Inital D Fifth Stage is supposed to cover manga chapters 425 up to, but not including, Takumi's final race in Kanagawa, which beings at chapter 600 something, I think (yes, there is a lot of Initial D). Though each chapter is not exactly long, Fifth Stage was supposed to cover a huge chunk of the Initial D source material. Because of the scope of what Fifth Stage was supposed to cover, I had originally thought that Fifth Stage would be covered in the 24 to 26 episode format we saw in First Stage and Fourth Stage. I was incredibly surprised, and disappointed, to learn that Fifth Stage was only going to be 14 episodes long. This meant that a large portion of the story that takes place in 175+ chapters in the manga would likely be left on the cutting room floor. As expected, Fifth Stage ended up being focused primarily about the races against Project.D's Kanagawa opponents. While the races are fun to watch and do make up a majority of the manga content, I missed a lot of the story driven character development that made First Stage so much fun to watch. Even Fourth Stage, with its heavy racing content, still had some story driven moments that were great fun to watch.

Keisuke's FD RX-7, courtesy of Initial D World Forums
The physics in Initial D were already pretty hard to believe in some cases. Tire wear and grip seems increase or decrease at the most convenient times in favor of the main characters. In some instances, cars have the magic capability to teleport through corners. Takumi's luck also never seems to run out, magically spawning woodland creatures running across roads or causing an opponent to keel over and vomit mid-race.  Fifth Stage took the silliness to a whole new level with drivers magically sprouting neon colored auras when they focus, and Takumi's AE86 growing angel wings when being viewed by an opposing racer. Initial D has slowly become the Dragonball Z of racing anime. At least one five minute race did not turn into 20 to 30 something episodes.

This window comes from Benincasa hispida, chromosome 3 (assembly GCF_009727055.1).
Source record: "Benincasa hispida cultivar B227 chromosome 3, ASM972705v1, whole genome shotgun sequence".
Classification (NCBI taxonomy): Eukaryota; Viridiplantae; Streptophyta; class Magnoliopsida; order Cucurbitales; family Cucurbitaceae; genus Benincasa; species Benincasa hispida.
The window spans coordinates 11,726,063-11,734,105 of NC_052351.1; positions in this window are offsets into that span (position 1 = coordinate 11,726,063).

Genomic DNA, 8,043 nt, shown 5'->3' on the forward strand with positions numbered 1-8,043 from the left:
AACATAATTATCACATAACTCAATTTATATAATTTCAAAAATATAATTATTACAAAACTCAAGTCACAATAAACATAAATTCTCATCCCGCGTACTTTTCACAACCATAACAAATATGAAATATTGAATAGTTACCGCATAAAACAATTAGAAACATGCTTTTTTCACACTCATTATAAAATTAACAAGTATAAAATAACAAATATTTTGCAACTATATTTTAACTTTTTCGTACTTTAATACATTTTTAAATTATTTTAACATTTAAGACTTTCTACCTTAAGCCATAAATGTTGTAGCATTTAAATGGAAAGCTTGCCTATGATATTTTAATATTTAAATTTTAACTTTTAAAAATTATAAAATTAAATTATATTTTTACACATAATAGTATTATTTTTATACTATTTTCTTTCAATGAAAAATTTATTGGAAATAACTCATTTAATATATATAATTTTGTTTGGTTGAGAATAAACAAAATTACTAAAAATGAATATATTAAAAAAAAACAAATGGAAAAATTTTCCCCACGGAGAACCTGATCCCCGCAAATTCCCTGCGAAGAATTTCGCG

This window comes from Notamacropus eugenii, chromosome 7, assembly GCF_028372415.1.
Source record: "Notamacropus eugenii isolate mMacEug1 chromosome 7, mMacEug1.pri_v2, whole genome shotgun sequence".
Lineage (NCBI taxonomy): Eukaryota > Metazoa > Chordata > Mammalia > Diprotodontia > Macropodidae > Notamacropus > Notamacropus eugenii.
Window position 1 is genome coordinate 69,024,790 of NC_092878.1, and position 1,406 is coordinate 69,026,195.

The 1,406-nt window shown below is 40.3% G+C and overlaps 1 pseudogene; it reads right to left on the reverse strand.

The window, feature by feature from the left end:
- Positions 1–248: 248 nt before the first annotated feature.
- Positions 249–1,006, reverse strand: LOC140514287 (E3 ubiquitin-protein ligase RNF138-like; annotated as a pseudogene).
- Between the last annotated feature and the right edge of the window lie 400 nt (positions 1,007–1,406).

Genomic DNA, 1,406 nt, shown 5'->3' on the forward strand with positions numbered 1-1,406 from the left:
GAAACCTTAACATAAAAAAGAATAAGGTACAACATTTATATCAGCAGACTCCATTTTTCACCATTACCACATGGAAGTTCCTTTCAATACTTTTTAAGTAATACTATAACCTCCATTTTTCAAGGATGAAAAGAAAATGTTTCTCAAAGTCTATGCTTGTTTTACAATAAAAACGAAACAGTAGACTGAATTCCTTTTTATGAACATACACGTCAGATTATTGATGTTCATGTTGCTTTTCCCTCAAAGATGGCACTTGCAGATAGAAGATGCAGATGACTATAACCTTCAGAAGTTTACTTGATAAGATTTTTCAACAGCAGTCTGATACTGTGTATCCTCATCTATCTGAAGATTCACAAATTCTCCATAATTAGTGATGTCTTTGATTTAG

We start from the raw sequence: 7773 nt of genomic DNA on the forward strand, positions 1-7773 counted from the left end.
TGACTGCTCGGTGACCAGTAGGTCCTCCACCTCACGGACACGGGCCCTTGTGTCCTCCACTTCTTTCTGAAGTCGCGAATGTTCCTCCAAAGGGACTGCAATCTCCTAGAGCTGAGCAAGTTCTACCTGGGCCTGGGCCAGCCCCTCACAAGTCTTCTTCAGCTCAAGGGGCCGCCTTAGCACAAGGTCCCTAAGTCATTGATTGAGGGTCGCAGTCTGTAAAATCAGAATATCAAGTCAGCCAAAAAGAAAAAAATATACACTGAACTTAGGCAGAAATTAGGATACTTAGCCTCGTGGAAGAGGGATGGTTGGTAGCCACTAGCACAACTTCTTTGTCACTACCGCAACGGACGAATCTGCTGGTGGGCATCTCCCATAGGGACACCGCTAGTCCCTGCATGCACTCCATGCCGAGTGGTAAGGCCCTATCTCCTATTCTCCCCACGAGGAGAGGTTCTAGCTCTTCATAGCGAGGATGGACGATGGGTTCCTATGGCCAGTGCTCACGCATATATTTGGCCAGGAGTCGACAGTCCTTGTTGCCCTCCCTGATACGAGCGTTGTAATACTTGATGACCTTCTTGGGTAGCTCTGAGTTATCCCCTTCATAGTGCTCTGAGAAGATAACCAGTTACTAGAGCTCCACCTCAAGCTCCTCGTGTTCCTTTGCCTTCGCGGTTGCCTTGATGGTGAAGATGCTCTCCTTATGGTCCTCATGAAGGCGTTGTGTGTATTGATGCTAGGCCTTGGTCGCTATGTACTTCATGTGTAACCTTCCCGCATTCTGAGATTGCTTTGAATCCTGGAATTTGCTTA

Long story short, Initial D Fifth Stage is amusing to watch for the racing, but little else. Overall, it is a gigantic disappointment. Hardcore Initial D fans will probably want to watch it to catch up on the story if reading the manga is not an option. If you are just starting to get into Initial D, do not start with Fifth Stage, as it could potentially turn you off to the rest of the series.

Recent news about Initial D has revealed that manga chapter 719 will be the final chapter of Initial D ever. Since Fifth Stage ended before Shuichi Shigeno could finish drawing the manga chapters depicting Takumi's final race, the final race will supposedly be animated in a series called Final Stage. A new Initial D movie for theatrical release is also supposedly in the works for release summer of next year. The below video is the announcement of Final Stage and the new movie, as well as a short clip from the movie.

From the short clip played in the announcement, it looks like the new movie is going to be a retelling of Initial D starting from First Stage. Animation also looks to be done completely in 2-D, rather than in the 2-D/3-D combo we have all become accustomed to throughout Initial D's life span. It also looks like the artists who did the 2-D artwork for First Stage have been given the job of animating the new movie, but with vastly improved artistry and technique.

The new movie definitely looks to be promising, but I am mostly concerned with what Final Stage will include besides Takumi's final race. As of this posting, chapter 719 will have already debuted and from what I am hearing around the internet, the ending is quite disappointing, but open for interpretation. I am hoping that Shuichi Shigeno just got lazy with drawing Initial D, but has given the animation and storyboard teams of Fifth Stage / Final Stage some creative freedom to expand on the ending in Final Stage. It would seem a lot of Initial D fans want to see a rematch between Takumi and his Project.D teammate, Keisuke, or an official race between Takumi and his father.

1 comment :

  1. Generally speaking most of their cars become available at 4 years old, something they do in Japan, not sure why.